Study finds strong link between religious giving and going to worship

People who attend services once a month or more give ten times more than those who attend less often, according to a recent study.
October 26, 2017

The more frequently a household attends worship services, the more likely it is to donate to religious institutions, and give generously, new research shows.

“Most strikingly, those attending religious services once a month or more make an average annual religious contribution of $1,848, while those attending religious services less than once a month donate $111,” researchers wrote in a re­port from Giving USA.

The recently released report draws on data from the University of Michigan’s Philanthropy Panel Study. Giving to religion, as defined by the Chicago-based Giving USA Foundation, includes contributions to congregations, religious media, denominations, and mission organizations. It does not include faith-related institutions such as the Salvation Army, Catholic hospitals, or Jewish foundations.

Overall, giving to religious causes amounted to close to a third of all charitable giving in 2016, according to Giving USA. Religious institutions received $122.94 billion that year. That figure is more than double the amount received by educational institutions, the next highest sector within nonprofits, which garnered $59.77 billion.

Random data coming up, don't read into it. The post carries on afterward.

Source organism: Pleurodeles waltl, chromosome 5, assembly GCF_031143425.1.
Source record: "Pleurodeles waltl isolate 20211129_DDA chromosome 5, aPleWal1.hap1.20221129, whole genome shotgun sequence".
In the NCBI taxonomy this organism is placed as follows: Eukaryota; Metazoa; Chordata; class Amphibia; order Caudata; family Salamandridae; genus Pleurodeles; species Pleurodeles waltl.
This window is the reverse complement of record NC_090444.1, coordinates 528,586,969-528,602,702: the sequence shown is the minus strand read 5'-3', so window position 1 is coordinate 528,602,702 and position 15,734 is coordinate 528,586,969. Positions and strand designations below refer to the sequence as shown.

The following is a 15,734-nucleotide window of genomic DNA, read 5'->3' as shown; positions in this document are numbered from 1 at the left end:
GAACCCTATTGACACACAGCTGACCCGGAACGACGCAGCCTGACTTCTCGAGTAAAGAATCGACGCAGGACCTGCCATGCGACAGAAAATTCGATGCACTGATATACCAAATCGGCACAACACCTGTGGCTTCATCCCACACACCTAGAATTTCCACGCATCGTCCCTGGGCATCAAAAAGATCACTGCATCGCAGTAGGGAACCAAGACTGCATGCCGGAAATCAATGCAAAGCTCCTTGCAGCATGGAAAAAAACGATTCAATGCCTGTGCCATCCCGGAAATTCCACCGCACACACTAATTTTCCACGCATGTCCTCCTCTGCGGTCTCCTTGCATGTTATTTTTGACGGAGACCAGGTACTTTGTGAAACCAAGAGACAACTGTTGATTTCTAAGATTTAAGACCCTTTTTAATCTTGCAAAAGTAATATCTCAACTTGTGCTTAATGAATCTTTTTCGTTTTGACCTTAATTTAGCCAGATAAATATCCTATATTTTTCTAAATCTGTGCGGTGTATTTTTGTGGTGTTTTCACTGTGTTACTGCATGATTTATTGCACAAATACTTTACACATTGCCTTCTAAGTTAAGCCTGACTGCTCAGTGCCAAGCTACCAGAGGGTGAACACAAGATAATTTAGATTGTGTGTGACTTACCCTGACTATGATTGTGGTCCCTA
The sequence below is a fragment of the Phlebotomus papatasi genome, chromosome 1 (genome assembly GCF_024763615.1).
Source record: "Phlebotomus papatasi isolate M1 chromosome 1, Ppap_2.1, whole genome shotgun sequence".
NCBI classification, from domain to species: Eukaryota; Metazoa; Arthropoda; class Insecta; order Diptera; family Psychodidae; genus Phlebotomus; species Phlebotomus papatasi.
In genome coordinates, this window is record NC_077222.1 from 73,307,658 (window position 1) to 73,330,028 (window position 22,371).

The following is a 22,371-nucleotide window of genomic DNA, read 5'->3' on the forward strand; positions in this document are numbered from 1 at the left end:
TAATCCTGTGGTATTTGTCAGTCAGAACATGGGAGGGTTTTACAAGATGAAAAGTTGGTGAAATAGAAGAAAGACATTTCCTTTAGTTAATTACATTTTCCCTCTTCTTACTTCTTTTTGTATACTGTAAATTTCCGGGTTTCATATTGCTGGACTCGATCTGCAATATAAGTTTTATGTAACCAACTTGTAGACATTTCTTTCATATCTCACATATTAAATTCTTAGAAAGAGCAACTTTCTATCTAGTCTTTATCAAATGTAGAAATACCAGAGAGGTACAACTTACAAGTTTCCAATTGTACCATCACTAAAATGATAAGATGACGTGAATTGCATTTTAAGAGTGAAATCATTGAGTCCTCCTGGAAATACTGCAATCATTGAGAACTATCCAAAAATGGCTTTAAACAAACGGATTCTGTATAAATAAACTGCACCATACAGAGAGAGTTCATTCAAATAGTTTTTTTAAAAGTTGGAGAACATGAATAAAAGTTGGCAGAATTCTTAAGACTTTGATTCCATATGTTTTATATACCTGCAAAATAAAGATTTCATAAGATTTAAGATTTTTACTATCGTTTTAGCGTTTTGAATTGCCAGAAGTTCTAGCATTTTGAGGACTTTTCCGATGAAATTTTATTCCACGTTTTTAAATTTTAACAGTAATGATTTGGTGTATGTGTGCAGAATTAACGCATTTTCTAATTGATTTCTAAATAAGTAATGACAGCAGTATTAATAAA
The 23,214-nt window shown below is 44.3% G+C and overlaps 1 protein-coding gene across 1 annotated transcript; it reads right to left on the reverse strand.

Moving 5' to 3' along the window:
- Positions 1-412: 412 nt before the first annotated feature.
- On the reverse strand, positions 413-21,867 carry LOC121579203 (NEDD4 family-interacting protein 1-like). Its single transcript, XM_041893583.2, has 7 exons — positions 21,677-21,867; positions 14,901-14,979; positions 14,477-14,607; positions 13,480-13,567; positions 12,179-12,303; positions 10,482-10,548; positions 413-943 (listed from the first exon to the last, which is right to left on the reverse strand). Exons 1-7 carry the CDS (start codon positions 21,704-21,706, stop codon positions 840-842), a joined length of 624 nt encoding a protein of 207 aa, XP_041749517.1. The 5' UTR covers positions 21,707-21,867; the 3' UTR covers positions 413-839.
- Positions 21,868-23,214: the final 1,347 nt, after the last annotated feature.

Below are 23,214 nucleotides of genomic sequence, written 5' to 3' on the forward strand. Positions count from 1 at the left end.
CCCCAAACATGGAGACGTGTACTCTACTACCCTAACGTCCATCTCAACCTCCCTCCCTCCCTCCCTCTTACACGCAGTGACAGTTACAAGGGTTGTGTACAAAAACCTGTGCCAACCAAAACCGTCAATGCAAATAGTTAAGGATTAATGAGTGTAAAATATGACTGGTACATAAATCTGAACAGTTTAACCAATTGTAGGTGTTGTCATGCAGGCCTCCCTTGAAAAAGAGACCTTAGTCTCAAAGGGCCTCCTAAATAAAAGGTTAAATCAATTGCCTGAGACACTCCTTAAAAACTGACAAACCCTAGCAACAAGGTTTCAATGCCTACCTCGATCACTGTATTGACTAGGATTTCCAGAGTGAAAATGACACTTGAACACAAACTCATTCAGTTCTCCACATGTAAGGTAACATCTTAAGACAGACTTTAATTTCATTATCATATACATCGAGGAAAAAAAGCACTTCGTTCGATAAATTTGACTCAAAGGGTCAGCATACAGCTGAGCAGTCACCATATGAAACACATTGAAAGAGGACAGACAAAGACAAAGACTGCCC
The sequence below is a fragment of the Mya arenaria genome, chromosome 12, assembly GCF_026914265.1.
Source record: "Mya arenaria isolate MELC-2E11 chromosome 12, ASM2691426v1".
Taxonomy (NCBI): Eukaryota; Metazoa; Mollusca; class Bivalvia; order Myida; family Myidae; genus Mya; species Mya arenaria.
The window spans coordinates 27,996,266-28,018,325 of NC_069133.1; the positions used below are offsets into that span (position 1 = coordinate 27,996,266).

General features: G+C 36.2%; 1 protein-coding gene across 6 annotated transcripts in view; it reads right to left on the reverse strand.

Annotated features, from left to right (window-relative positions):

David King, director of the Lake In­stitute on Faith and Giving at Indiana University, said that religious giving has remained at about a third of charitable giving in recent years “despite trends that we’ve seen around declining religious affiliation and religious involvement.”

Researchers from the university found that almost one-tenth of households that never attend religious services give to religious institutions, but in lower amounts—$67 annually on average.

Among donors to religious causes, annual average giving reaches its peak between ages 40 and 64 ($2,505), which is higher than with donors under age 40 ($1,892) and those over 65 ($2,338).

“Younger generations do give to religion, and do so at a rate that is similar to earlier generations,” said Rick Dunham, a board member of Giving USA Foundation and president of a fundraising company that focuses on faith-based nonprofits. “It is reasonable to expect that as younger generations mature, they will be similarly engaged in charitable giving as older generations are.”

Religious giving also increases with income as well as with educational attainment. While 21 percent of heads of household without a high school degree gave to a religious institution, 49 percent with education beyond a bachelor’s degree gave to religious causes. —Religion News Service

A version of this article, which was edited on November 9, appears in the November 22 print edition under the title “Study finds strong link between worship and religious giving.”